SCO says that it will deliver a Linux-compatible environment based on the UnixWare kernel by the end of the year. It's different to, and way more ambitious than SCO's lxrun emulator. Engineers working on the Linux Kernel Personality claim that it can already host Linux applications with far better performance results than can be achieved by running the same Linux software on a native Linux kernel on identical hardware.
A semantic minefield awaits anyone who tries to describe this as 'Linux running on UnixWare', as Linux is strictly speaking, simply the kernel of the free operating system. The Free Software Foundation is very particular about this, with good justification. But back to that in a moment.
SCO's Juergen Kienhoefer tells us that by mapping clone processes directly onto UnixWare's native threads, huge performance gains can be realised. "Basically thread creation is about a thousand times faster than on native Linux," he said. The performance boost could particularly benefit applications such as Domino, according to Kienhoefer. Other gains could be made by using UnixWare libraries, and he reckons that SETI at home shows a 4x improvement over native Linux, as it uses UnixWare's own maths libraries.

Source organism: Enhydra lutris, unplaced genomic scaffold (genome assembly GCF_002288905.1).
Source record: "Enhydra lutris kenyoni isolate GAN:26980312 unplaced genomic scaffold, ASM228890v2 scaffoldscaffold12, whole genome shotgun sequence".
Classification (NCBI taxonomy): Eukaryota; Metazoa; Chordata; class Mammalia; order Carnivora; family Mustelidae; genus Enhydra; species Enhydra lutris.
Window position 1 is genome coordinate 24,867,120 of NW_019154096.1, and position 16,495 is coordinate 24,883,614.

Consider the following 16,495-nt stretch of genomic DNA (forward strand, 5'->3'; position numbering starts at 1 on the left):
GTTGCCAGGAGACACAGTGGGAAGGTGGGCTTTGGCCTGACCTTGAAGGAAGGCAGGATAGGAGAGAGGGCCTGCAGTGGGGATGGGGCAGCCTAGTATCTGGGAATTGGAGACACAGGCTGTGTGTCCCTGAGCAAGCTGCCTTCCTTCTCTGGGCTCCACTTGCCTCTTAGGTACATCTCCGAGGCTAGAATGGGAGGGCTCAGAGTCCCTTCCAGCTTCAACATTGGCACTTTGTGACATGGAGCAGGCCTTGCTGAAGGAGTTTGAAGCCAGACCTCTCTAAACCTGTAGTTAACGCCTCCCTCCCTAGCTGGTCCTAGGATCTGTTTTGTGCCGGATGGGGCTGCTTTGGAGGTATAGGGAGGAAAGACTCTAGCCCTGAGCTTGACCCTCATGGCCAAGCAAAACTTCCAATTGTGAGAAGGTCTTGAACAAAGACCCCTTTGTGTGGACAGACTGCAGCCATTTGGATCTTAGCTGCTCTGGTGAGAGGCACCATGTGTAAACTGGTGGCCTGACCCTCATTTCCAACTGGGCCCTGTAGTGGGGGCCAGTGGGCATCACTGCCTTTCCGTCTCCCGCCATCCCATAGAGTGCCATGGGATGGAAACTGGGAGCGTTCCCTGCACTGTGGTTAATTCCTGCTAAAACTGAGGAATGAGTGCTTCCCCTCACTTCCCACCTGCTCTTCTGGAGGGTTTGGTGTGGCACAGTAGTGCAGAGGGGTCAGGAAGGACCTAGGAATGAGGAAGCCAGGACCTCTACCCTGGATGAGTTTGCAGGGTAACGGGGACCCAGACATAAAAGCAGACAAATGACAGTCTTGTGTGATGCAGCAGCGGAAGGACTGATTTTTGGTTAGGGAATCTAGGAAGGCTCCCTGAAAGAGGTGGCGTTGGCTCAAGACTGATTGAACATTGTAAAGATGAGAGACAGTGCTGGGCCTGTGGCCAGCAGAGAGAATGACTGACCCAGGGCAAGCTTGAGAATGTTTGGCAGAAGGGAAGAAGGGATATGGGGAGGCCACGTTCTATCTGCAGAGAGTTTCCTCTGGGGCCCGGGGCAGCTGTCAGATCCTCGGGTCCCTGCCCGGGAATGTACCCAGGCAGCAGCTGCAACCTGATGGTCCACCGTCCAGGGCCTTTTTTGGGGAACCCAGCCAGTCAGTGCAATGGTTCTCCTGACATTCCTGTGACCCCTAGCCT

SCO/Caldera, or as we'll refer to them for convenience from now on, Scaldera intends to ship the environment by the end of the year. At the session, SCO officials said that the the environment amounts to around 40,000 lines of code, plus around 2m drawn from the real Linux kernel tree. This doesn't seem to be the case however, and see our front page for a detailed update. It supports Linux Binary Interface and APIs, says SCO, and provides device support too.
Not all of UnixWare's goodies are available to the personality. For example, Linux applications don't gain asynchronous I/O just because the underlying UnixWare host can do this, but Kienhoefer said they may well ship this functionality eventually.
Now we notice that these remarkable performance claims weren't mentioned on stage at the Forum presentation - and you'll look in vain for them in the accompanying announcement and press material. The reason is obvious enough: one of the leading free software OS vendors is saying that free software applications run better on a proprietary kernel - one it's just acquired exclusive rights to - than on its very own free software OS.
While source licenses are available for UnixWare, it'll cost you, and Scaldera has said it has no intention of making UnixWare free (as in speech) software, even if it could. So while this is a canny move for keeping SCO UnixWare customers up to date, we suspect that for many contributors in the Linux revolution, doing the grunt work to bolster proprietary operating systems isn't quite what they had in mind when they first took up arms.
We did say things would get weird around here.... ®